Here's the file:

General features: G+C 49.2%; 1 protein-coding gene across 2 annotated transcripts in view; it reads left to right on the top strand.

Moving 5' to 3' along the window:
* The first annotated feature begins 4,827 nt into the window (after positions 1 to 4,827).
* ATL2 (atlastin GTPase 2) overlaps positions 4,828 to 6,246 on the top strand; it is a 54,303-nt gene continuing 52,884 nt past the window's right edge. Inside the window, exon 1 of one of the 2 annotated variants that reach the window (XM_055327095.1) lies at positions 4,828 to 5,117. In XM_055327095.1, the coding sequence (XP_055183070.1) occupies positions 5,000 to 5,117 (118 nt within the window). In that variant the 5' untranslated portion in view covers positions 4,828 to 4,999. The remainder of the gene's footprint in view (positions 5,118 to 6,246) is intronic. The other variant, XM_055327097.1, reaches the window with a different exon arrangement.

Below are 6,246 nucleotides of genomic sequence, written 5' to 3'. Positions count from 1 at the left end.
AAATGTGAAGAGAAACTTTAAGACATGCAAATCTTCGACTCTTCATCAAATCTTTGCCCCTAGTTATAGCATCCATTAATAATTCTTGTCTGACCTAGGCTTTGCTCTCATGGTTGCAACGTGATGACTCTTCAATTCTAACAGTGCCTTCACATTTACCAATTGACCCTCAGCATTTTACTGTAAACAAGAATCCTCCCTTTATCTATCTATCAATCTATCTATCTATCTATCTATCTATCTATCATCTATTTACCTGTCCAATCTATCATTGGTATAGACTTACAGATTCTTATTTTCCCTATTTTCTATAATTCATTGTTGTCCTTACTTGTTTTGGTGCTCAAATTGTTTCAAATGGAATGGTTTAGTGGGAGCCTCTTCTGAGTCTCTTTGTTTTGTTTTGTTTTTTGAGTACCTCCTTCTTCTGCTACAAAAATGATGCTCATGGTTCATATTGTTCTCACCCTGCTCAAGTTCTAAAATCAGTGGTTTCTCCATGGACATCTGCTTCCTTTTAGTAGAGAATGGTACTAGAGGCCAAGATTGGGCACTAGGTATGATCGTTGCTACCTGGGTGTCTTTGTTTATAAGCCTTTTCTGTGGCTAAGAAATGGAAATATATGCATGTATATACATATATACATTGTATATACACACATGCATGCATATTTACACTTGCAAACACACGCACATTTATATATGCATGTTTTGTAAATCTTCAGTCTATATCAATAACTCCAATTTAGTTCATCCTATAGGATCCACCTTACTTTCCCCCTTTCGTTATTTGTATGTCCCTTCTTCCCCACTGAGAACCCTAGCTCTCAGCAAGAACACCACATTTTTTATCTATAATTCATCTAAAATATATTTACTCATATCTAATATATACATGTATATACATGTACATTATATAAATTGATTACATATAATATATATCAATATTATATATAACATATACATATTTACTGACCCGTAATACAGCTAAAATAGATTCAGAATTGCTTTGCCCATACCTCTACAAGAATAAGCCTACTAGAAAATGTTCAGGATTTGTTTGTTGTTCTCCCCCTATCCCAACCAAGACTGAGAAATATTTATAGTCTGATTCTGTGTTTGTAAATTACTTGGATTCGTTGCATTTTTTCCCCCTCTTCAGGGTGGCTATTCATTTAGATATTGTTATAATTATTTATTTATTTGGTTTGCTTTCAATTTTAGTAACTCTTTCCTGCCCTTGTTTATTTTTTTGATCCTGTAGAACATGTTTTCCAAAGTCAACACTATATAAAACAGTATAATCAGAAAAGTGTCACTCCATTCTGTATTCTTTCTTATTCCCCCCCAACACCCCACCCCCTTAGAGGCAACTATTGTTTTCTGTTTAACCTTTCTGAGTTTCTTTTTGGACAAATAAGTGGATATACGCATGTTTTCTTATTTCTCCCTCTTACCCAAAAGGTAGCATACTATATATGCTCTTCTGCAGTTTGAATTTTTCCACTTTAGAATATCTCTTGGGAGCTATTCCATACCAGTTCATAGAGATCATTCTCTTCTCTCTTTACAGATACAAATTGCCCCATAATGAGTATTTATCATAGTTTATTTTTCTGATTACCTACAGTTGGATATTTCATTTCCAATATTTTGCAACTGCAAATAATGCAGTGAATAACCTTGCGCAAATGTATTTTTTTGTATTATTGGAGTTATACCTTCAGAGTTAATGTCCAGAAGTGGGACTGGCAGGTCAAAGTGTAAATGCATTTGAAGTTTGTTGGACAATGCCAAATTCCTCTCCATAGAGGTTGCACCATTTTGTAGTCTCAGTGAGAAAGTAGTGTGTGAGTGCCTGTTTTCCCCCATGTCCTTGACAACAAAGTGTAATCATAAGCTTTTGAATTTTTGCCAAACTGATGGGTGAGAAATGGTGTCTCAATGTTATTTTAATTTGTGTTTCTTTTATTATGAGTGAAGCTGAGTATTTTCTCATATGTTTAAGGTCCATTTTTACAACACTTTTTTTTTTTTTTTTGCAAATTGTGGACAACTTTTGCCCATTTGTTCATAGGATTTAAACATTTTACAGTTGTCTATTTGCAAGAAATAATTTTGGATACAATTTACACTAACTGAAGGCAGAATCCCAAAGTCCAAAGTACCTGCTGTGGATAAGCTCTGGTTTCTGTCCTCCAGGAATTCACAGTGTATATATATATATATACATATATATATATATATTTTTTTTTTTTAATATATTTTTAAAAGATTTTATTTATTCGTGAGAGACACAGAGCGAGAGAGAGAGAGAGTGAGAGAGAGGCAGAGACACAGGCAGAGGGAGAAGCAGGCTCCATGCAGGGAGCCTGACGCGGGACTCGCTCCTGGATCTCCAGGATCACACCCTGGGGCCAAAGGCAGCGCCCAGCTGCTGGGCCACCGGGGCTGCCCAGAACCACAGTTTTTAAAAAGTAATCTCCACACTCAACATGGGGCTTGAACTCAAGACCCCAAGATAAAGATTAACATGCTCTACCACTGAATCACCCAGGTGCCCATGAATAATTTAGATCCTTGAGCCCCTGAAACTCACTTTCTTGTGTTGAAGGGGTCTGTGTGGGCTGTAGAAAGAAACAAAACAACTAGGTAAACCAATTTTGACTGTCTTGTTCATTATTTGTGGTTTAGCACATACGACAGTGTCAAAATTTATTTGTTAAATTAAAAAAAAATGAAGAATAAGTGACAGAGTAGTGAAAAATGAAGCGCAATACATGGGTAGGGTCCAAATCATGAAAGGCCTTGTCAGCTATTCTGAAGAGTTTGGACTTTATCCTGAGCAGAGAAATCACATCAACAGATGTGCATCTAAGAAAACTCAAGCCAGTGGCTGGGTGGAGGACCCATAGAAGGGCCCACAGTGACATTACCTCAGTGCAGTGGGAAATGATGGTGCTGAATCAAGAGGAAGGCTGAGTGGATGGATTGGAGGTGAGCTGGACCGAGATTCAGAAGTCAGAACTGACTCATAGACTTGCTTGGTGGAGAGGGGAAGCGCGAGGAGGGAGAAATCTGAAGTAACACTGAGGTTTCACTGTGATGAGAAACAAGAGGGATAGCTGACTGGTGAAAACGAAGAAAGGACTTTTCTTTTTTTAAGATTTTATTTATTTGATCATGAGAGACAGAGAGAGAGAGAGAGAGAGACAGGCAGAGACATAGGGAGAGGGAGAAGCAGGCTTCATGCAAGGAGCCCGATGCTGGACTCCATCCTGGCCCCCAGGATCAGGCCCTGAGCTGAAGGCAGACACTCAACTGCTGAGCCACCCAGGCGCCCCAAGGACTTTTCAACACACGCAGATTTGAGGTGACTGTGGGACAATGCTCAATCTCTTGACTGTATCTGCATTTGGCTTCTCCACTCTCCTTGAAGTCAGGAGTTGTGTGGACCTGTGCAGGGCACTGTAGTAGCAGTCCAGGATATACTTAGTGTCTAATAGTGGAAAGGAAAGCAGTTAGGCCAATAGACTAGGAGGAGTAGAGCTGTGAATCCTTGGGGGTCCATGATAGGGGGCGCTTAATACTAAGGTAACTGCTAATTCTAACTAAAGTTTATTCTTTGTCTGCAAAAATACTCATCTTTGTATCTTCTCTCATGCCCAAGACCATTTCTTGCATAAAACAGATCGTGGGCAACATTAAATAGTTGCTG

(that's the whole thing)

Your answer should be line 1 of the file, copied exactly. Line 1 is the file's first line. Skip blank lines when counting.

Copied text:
General features: G+C 49.2%; 1 protein-coding gene across 2 annotated transcripts in view; it reads left to right on the top strand.